"Which was the fundamental principle we followed when building the road or developing the tourist park," he says.
To avoid damaging the natural flora, Sonam Dondrup designed 52 turns on the 35 km road, many of which exceed 90 degrees. Once, he fined the construction team 25,000 yuan for felling a tree without authorization.
There were other difficulties-funding, construction and land acquisition. He was not only trying to persuade banks to lend him money, but also confronted with the problem that designers and the construction teams were reluctant, with good reason, to work on steep cliffs.
As a result, he spent two years leading a team to survey the topography, spending many days and nights in the valleys and on the cliffs.
The project finally kicked off on Sept 10, 2004. However, the construction was often stopped by villagers who did not want their precious land to be used by the road.
Sonam Dondrup knocked on their doors one by one but was always rejected. Once an old woman came out and before he opened his mouth, she spat on his face and cursed: "You fraud! You want to steal our land."
"Villagers' misunderstanding was the biggest difficulty for me," he says. After many rounds of negotiation, he finally reached agreement with the villagers.
However, loans from banks ran out very quickly, and he had to sell his restaurant, hardware and machinery store, house and car, but still he owed a debt of 100 million yuan, so he had to hide from his creditors and was mocked by the villagers who declared "Sonam Dondrup is the No 1 idiot".
A typical villager's home before the Balha Karzong Tourist Park was created.[Photo provided to China Daily]
A wealthier community
Luckily, his perseverance finally bore fruit. Apart from the road, electricity and telecommunications infrastructure were also built.
On Jan 1, 2008, all the projects were completed. Residents in the ancient village finally caught up with the modern world. It takes just over an hour to travel, by car, between Shangri-La and the Balha village. It used to take a week by foot.
The beautiful snow mountain is attracting an increasing number of tourists. His tourism company hired 300 villagers, improving annual family incomes from 2,000 yuan to over 100,000 yuan. In 2000, most villagers had moved out of Balha village and only 14 households stayed, but now 20 families have moved back.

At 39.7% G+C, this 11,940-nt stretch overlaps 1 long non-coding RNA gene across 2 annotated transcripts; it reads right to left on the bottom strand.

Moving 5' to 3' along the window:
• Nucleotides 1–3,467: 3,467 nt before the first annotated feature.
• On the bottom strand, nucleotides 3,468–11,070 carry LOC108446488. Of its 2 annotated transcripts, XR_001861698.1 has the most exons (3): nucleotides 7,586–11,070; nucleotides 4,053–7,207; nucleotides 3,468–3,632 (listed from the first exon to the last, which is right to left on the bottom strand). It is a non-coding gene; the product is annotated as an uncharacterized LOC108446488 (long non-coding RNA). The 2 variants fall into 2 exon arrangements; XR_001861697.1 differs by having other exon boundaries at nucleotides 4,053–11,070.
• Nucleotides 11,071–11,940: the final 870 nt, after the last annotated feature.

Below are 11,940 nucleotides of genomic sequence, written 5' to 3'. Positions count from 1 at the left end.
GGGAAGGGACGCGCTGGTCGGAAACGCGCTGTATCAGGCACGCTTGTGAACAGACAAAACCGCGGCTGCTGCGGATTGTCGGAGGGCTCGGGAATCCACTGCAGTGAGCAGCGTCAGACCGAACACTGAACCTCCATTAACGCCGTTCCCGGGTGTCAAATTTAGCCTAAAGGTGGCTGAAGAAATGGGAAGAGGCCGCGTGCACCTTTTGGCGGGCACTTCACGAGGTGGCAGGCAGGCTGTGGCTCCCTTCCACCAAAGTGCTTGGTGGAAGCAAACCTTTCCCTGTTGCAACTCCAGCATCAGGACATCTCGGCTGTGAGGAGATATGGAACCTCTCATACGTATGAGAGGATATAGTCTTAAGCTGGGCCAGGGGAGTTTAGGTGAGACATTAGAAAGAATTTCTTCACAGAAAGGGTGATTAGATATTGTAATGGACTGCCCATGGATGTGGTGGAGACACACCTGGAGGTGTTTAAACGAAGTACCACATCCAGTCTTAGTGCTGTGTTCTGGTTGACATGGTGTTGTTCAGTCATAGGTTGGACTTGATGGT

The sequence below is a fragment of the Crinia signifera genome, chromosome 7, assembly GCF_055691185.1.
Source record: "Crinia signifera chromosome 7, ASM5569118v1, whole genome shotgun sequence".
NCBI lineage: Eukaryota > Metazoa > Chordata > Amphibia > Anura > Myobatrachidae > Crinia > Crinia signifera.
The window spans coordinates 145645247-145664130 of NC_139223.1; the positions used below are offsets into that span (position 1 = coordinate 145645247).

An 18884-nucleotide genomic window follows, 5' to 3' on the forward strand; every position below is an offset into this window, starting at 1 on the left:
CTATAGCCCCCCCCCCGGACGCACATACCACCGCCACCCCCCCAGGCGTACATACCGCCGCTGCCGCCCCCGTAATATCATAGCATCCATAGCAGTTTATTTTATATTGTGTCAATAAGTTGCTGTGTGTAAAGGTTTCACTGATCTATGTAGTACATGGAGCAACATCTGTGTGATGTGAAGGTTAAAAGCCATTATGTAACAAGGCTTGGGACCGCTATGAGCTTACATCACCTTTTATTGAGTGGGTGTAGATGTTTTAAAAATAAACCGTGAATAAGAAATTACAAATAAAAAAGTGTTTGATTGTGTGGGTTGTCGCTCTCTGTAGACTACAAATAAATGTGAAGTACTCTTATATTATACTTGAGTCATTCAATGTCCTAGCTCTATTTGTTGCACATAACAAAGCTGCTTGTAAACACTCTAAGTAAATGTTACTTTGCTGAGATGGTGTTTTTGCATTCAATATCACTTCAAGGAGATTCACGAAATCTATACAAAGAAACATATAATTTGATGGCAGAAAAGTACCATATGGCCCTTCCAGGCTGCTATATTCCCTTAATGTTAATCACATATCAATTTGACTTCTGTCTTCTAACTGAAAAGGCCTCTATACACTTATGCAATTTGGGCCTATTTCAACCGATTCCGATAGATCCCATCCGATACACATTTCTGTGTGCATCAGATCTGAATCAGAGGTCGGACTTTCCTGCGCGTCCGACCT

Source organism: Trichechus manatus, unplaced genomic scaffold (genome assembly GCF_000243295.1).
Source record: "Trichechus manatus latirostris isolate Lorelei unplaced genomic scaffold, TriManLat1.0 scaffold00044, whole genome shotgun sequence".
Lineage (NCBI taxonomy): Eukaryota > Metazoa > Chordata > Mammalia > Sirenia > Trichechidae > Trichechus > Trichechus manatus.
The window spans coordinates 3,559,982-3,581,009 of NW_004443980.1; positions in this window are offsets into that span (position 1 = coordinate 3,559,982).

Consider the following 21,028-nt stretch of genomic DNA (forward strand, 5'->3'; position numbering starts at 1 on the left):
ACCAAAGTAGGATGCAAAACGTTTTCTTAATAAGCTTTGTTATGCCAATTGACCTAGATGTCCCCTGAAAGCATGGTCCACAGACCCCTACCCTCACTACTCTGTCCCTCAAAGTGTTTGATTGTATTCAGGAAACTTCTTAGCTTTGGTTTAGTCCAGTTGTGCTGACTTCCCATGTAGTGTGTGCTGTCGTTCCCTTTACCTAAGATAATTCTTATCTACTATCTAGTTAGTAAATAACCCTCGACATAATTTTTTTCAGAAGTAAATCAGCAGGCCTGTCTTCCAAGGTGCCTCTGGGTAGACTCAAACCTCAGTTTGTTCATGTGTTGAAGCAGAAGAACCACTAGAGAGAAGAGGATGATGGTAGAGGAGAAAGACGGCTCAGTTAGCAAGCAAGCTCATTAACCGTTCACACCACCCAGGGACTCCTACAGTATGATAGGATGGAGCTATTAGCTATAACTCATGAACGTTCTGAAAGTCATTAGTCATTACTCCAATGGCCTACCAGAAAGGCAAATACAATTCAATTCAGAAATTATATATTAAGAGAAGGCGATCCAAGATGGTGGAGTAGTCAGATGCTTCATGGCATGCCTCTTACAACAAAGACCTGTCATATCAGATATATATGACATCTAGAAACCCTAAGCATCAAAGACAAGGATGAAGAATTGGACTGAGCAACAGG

Tsering Norbu, 29, is one of the university graduates that returned to the village after working for three years outside. He is now in charge of the branding section of Sonam Dondrup's company. Like many people in the village, he says Sonam Dondrup is a great hero who has suffered so much to help his people.
"Without him, poor families would have been left isolated. Even if they could have moved out, how could they live and develop? Now the company benefits 300 households in nearby villages," he says.
Tsering Norbu also points out that the government has been supportive with good policies and financial aid, by giving an amount of 150 million yuan as a subsidy for the development of the tourism industry.
Kalsang Tsering, 36, has been a guide in the tourist park since 2007.He says before the road was built, elderly people in the village did not know the outside world. He remembered when he was little, when people from other Tibetan areas came, he could not understand their language so that he thought they were Han ethnic people.
Standing on the terrace of an old three-story wooden house in Balha village, he says that the tracks through the woods that people once used to graze yaks and sheep have become an attraction for hikers.
"You can go directly to the foot of the snow mountain, which looks like a Buddha lying on his back from the left, and from the right hand side it has a natural pagoda-shaped peak," he says.
The color of the mountain changes throughout the year-yellow, green, red and white. In rainy seasons, the mountain is shrouded by fog and clouds. On sunny days, the first rays of sunlight shine on the snow mountain, he says.
"Before the road was completed, I wanted to leave, but now everybody wants to come to my hometown. I do not need to leave," he says, smiling.
"I am very satisfied with my life here. We used to be poor and backward, and when we went out, we felt ashamed because people looked at us strangely. Now since the road was completed due to our hard work, people come, so we are very proud of ourselves and our hometown," he says.